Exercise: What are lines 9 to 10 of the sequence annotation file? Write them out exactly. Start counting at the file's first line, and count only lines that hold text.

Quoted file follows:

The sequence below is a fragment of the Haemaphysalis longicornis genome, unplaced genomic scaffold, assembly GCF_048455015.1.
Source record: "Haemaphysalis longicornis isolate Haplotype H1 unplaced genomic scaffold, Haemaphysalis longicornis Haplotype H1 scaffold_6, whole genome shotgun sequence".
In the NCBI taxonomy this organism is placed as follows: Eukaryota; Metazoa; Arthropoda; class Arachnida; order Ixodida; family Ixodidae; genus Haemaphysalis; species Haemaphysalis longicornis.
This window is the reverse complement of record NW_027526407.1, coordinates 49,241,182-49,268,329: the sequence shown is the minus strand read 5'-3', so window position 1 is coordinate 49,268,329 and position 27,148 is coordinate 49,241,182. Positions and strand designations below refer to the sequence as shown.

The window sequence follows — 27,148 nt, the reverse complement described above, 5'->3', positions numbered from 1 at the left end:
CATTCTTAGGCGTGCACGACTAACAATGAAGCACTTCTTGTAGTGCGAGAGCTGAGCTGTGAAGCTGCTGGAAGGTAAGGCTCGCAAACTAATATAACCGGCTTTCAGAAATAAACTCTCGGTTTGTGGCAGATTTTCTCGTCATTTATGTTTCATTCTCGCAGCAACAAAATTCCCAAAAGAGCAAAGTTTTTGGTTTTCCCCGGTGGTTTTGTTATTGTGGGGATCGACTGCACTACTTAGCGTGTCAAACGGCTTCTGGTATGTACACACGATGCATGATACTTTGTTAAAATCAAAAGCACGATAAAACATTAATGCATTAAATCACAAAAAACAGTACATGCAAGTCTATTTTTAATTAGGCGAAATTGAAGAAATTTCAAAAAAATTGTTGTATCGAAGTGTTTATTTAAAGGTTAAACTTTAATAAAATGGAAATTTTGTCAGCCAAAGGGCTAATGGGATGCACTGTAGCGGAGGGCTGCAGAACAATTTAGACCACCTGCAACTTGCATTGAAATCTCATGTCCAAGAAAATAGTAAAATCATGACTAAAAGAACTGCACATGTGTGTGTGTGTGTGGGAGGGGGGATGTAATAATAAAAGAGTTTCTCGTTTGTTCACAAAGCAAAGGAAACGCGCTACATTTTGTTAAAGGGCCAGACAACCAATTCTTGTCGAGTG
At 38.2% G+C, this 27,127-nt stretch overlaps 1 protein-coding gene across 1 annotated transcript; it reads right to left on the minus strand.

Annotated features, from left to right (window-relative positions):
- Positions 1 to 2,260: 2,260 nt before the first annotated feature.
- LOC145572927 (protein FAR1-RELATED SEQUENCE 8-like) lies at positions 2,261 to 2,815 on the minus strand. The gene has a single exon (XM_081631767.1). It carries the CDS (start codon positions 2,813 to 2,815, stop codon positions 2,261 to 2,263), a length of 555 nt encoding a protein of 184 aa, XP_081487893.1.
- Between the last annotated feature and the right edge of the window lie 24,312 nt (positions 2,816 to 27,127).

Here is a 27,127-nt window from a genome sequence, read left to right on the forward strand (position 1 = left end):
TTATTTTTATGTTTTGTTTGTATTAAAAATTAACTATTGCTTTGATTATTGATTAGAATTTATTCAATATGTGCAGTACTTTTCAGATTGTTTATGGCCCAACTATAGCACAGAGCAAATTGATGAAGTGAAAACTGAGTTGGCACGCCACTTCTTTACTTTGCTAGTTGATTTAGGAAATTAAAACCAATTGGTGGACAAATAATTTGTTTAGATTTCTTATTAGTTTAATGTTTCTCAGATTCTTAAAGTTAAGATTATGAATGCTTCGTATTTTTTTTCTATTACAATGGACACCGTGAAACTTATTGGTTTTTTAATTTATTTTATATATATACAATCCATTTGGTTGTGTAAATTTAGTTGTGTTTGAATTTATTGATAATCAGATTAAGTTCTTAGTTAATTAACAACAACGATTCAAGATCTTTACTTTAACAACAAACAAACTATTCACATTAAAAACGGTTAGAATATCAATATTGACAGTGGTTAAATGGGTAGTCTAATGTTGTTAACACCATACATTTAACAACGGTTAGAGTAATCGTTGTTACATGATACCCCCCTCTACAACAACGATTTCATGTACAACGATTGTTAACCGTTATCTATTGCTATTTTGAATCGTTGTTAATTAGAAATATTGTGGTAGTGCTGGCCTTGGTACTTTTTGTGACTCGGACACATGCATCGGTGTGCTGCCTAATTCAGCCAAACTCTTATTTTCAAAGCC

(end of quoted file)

- Positions 1 to 2,260: 2,260 nt before the first annotated feature.
- LOC145572927 (protein FAR1-RELATED SEQUENCE 8-like) lies at positions 2,261 to 2,815 on the minus strand. The gene has a single exon (XM_081631767.1). It carries the CDS (start codon positions 2,813 to 2,815, stop codon positions 2,261 to 2,263), a length of 555 nt encoding a protein of 184 aa, XP_081487893.1.